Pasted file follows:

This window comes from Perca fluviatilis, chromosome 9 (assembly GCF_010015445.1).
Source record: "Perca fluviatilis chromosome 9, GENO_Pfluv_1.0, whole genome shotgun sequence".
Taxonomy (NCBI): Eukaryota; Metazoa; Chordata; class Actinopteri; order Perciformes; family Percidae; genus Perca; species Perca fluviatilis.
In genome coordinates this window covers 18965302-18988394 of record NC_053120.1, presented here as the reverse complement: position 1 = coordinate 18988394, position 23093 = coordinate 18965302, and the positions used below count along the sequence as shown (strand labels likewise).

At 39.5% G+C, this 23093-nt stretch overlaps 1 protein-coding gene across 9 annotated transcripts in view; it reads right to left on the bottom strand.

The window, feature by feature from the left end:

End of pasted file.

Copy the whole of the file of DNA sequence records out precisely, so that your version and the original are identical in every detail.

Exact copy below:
This window comes from Perca fluviatilis, chromosome 9 (assembly GCF_010015445.1).
Source record: "Perca fluviatilis chromosome 9, GENO_Pfluv_1.0, whole genome shotgun sequence".
Taxonomy (NCBI): Eukaryota; Metazoa; Chordata; class Actinopteri; order Perciformes; family Percidae; genus Perca; species Perca fluviatilis.
In genome coordinates this window covers 18965302-18988394 of record NC_053120.1, presented here as the reverse complement: position 1 = coordinate 18988394, position 23093 = coordinate 18965302, and the positions used below count along the sequence as shown (strand labels likewise).

At 39.5% G+C, this 23093-nt stretch overlaps 1 protein-coding gene across 9 annotated transcripts in view; it reads right to left on the bottom strand.

The window, feature by feature from the left end: